This is an ornamental genus of plants, mostly natives ot the southern States and South America. Some of them succeed well in the open ground in the northern States, and form a pleasing contrast with other plants, on account of the peculiarity of their foliage, which resembles the palm, or aloe. The leaves are sharp-pointed, stiff, and rigid; and, in some of the species, the edges of the leaf are margined with long threads.
Yucca filimentosa, or Adam's Thread, is one of the most hardy sorts. It is called Thready Yucca, from the long threads that hang from the leaves. The flower-stem grows to the height of five or six feet, and nearly the whole of it is covered with large, bell-shaped, white flowers, sitting close; all the species are rather shy flowerers; in August and September.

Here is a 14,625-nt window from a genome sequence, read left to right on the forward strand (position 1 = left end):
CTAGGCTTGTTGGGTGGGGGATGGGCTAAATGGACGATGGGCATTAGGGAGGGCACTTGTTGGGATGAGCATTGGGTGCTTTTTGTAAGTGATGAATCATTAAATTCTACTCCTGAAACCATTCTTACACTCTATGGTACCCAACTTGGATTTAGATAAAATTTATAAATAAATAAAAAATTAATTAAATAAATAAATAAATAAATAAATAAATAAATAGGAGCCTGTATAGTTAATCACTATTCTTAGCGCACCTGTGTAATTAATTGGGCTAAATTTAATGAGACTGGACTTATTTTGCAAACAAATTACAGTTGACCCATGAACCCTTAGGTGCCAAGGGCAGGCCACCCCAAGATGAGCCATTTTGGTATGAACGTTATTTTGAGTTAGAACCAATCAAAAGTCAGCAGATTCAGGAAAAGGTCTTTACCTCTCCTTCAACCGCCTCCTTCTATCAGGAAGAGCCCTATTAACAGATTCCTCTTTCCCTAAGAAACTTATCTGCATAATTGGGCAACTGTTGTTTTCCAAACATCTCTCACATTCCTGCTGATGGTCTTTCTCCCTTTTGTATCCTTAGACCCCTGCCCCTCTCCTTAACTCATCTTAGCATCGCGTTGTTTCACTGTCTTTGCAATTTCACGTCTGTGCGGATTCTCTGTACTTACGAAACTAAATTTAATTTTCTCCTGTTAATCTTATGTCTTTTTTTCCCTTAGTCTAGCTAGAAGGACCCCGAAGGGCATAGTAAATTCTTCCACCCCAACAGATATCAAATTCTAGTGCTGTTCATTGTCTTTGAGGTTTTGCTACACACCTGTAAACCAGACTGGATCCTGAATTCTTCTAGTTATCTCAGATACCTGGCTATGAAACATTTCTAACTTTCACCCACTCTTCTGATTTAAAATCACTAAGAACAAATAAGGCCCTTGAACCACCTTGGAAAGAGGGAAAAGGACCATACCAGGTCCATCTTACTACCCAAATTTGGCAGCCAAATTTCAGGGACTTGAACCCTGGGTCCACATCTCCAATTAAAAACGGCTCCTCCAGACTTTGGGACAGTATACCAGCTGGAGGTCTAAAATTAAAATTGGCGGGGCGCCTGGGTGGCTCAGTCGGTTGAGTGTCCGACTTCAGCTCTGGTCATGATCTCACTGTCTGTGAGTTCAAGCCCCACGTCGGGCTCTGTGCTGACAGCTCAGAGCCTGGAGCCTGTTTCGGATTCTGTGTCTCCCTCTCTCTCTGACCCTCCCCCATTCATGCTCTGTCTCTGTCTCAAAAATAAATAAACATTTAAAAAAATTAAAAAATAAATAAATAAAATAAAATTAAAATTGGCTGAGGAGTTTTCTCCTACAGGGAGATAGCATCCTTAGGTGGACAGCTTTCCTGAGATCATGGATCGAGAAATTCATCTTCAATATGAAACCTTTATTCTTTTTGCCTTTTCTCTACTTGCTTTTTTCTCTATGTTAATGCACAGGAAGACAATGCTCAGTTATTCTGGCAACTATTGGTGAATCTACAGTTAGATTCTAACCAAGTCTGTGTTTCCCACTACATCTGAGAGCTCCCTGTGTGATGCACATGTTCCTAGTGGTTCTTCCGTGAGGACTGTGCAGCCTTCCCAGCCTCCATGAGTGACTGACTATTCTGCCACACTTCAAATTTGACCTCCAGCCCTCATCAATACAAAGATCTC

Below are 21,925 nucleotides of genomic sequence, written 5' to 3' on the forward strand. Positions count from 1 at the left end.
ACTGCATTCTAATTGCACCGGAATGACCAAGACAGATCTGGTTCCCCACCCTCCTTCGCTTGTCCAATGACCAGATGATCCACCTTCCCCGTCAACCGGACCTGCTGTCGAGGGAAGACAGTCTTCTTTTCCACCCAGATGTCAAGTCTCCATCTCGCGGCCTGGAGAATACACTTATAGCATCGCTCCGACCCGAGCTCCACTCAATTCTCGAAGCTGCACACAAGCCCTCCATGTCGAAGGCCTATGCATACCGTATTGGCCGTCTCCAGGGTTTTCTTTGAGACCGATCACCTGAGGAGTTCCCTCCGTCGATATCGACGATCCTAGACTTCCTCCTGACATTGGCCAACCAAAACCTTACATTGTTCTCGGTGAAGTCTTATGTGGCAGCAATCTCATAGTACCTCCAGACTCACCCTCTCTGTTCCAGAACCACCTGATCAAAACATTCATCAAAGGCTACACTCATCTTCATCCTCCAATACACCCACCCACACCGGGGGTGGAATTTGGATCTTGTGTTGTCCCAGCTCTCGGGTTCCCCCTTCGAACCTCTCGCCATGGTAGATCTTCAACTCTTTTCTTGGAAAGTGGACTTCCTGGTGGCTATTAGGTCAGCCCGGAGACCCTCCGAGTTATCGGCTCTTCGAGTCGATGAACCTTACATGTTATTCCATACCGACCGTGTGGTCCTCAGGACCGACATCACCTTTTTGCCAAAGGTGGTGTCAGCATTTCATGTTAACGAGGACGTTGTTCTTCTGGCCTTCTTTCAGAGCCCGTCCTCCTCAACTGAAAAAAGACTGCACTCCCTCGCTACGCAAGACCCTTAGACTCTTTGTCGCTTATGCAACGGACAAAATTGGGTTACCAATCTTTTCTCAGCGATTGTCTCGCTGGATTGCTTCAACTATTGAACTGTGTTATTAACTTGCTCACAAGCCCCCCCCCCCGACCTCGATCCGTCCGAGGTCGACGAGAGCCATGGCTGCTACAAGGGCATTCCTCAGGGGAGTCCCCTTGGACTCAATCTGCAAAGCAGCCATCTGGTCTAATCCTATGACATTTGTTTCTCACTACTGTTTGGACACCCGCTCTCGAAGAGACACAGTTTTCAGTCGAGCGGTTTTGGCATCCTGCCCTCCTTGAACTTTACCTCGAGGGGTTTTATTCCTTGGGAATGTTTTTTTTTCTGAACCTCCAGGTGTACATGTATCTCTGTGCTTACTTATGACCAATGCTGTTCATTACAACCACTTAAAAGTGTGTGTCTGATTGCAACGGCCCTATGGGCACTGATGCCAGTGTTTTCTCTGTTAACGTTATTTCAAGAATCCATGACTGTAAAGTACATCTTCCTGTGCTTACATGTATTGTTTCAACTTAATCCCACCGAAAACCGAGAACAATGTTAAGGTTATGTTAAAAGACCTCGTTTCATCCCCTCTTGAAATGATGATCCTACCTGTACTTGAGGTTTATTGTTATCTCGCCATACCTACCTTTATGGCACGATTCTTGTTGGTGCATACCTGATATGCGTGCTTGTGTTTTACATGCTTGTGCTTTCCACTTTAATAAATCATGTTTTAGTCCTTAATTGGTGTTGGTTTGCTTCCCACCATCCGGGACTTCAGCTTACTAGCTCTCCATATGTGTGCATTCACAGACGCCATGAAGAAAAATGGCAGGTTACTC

Y. gloriosa and superba are two splendid species, producing an immense number of their fine bell-flowers on their tall stems. The foliage of all the species is evergreen, and they closely resemble each other. The severity of our winters often blackens the foliage; to prevent this, the leaves should be gathered up and tied together, and covered with straw, Propagated from suckers.